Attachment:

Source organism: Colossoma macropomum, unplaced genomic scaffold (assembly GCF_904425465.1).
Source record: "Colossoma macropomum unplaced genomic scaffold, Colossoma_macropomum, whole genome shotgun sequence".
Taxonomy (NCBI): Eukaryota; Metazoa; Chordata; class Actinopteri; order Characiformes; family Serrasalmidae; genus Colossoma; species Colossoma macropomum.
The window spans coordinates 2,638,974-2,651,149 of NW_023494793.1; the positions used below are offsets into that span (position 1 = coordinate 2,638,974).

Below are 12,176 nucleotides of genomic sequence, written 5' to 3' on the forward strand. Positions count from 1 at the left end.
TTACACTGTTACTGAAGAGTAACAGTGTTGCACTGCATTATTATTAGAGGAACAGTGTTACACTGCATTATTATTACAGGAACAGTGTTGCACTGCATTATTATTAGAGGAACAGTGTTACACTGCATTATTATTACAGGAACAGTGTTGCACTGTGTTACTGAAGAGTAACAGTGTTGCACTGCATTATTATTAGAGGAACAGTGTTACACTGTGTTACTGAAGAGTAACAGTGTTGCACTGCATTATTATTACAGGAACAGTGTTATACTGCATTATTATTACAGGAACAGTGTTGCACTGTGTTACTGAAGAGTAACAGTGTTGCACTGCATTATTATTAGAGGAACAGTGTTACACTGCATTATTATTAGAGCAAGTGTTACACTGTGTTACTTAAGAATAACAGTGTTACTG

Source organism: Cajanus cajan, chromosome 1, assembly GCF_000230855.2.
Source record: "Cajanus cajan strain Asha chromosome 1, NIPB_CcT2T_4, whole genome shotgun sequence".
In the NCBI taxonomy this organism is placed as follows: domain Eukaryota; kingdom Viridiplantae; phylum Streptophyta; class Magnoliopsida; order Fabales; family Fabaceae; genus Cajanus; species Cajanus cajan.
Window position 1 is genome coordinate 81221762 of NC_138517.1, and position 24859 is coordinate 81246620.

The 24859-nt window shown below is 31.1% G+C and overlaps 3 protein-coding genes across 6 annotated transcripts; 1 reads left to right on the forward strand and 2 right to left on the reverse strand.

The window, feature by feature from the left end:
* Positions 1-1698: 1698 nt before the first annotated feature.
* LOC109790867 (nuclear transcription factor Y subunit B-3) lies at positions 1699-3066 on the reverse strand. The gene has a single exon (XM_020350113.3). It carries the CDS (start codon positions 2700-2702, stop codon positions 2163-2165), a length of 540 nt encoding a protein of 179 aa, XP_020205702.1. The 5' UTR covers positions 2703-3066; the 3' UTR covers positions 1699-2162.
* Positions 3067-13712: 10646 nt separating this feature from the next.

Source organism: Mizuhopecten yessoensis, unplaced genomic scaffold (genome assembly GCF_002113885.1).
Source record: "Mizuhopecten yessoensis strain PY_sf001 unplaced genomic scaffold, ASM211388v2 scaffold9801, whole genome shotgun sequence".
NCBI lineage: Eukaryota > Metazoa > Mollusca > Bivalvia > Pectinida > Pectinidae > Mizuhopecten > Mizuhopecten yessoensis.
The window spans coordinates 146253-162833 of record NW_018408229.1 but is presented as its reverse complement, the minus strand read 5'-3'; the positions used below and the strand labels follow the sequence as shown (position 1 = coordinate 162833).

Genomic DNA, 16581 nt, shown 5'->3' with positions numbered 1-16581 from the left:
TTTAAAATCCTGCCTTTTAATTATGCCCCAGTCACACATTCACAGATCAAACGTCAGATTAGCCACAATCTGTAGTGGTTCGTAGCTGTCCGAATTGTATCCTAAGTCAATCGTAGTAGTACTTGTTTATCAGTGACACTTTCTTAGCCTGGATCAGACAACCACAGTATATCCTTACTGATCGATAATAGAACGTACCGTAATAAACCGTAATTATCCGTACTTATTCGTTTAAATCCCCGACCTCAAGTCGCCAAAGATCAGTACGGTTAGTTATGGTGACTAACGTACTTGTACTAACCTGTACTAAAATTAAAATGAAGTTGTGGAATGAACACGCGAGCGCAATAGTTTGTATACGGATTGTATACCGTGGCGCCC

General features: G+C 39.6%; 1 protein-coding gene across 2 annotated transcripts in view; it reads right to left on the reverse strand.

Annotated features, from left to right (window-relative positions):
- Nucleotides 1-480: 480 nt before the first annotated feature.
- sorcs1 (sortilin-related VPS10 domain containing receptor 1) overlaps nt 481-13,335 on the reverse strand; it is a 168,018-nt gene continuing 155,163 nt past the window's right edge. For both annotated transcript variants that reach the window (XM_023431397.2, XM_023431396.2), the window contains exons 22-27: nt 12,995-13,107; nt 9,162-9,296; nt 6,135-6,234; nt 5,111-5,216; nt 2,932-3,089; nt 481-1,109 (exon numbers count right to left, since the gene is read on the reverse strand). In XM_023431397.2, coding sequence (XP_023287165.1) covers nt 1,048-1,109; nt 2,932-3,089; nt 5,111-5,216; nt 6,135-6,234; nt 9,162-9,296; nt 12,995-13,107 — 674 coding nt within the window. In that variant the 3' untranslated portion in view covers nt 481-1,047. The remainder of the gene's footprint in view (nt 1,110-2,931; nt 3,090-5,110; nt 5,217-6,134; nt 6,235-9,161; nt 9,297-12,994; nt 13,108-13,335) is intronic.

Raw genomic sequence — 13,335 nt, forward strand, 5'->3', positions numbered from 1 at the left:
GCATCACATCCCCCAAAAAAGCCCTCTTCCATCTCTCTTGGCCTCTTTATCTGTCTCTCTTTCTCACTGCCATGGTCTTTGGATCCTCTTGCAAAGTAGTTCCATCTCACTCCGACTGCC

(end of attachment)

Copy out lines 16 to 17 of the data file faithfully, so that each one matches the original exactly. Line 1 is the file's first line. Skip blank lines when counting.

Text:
Source organism: Mizuhopecten yessoensis, unplaced genomic scaffold (genome assembly GCF_002113885.1).
Source record: "Mizuhopecten yessoensis strain PY_sf001 unplaced genomic scaffold, ASM211388v2 scaffold9801, whole genome shotgun sequence".